New CIA Lab Paper; Cross et al, ‘Imagined Steps: Mental Simulation of Coordinated Rhythmic Movements Effects on Pro-Sociality’

CIA Lab alum Dr Liam Cross has just had his second paper published from his PhD;

Cross, L., Atherton, G., Wilson, A. D., & Golonka, S. (2017). Imagined Steps: Mental Simulation of Coordinated Rhythmic Movements Effects on Pro-Sociality. Frontiers in Psychology, 8:1798. doi: 10.3389/fpsyg.2017.01798

This is part of Liam’s work on the mechanisms connecting coordinated rhythmic movement to pro-social behaviour in which we also did a large scale replication to check a weird result (that the replication killed!)

Full text available shortly at the above link, we’re just finishing author proofs. Congratulations Liam!

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Data collection for new throwing experiment

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10 participants, 30 hours over 4 days, 90Gb of data – DONE

Andrew has been holed up in the Biomechanics Lab in the Carnegie School of Sport all week with the team collecting data for a new throwing experiment. We are replicating part of Wilson et al (2016); throwers are throwing tennis balls to hit a target at 5m, 10m and 15m. This time, we are collecting enough data (20 hits per distance) to perform uncontrolled manifold analysis (UCM) on the full body motion capture data, turning our attention from the outcome of the throw to the production of the throw.

We are taking advantage of the fully synchronised, integrated set of data collection methods in the Biomechanics Lab and throwing the kitchen sink at this project. We are recording

  • full body kinematics from 70 markers at 250Hz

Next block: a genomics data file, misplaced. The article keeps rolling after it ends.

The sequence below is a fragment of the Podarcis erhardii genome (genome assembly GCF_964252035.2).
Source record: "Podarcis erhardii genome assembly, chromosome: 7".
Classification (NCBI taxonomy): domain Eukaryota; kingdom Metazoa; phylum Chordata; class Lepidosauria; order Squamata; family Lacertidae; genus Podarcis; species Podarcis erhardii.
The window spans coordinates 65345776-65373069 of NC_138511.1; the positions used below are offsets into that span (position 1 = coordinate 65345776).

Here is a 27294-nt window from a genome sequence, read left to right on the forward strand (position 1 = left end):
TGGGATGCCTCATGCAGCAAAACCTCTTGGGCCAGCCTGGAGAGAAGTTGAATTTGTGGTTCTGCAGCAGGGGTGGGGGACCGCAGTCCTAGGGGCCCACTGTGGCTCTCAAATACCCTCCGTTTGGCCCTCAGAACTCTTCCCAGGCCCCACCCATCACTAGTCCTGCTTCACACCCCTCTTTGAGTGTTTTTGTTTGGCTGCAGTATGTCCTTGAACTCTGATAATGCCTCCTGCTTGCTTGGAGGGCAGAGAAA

• muscle activity from 16 muscles along the throwing arm and torso using wireless EMG markers
  • postural data from two force plates as people take their step to throw
  • high speed (250Hz) video of the throw
  • high speed (250Hz) video of the impact

Data analysis will happen over the summer with the paper planned for the end of 2017. Stay tuned!

 

Cross et al, 2016, How Moving Together Brings Us Together

Our recently graduated PhD student Liam Cross has just published his first paper from his PhD in a Research Topic, Dynamics of Joint-Action, Social Coordination and Multi-Agent Activity. Thanks to Mike Richardson for the invite to submit and our reviewers for their fair and useful feedback!

And congratulations Liam! One down, three to go 🙂

Cross, L., Wilson, A.D., & Golonka, S. (2016). How Moving Together Brings Us Together: When Coordinated Rhythmic Movement Affects Cooperation. Frontiers in Psychology, 7, 1983. doi: 10.3389/fpsyg.2016.01983. Download (Open Access)

Liam submitted his PhD and takes a job!

Our first PhD student, Liam Cross, has just submitted his thesis after a blur of hard work over the last few months. His dissertation is entitled ‘Moving In Time Together:  How coordinated rhythmic movement affects our social behaviours and cognitions’. Liam has been using Andrew’s coordinated rhythmic movement task to investigate the mechanisms causing coordination to affect social cognition.

Liam defends his thesis in the new year; he has moved away to take a maternity cover post in Lancaster. Papers from the thesis should start rolling out once he’s done defending!

Virtual Reality Research Cluster bid funded!

Leeds Beckett has just confirmed it has selected Andrew’s project, ‘Using Virtual Reality to Study Human Behaviour’ as one of several new Research Cluster awards. These Clusters fund a year of activity designed to create new interdisciplinary research activity in the University.

Andrew’s proposal connects our lab with Dr Bal Singh and Dr Patrick Ingham in the School of Computing, Creative Technologies and Engineering as well as the Pain Lab run by Professor Mark Johnson. The award will fund equipment (2 new motion tracking cameras, Oculus Rift headsets, powerful laptops for handling the VR environments and all the necessary software) and an RA to develop a proof-of-concept virtual environment to investigate pain perception.

The Cluster will also host a networking event in the summer of 2016, where we will showcase what we can do with the technology to all interested parties. If you are a behavioural sciences researcher who would like to use VR to further your work but don’t have access to the necessary expertise, we would like to work with you to develop a collaboration and funding applications to support that work. Please contact Andrew if you are interested and stay tuned to this blog and our Twitter feeds for more information.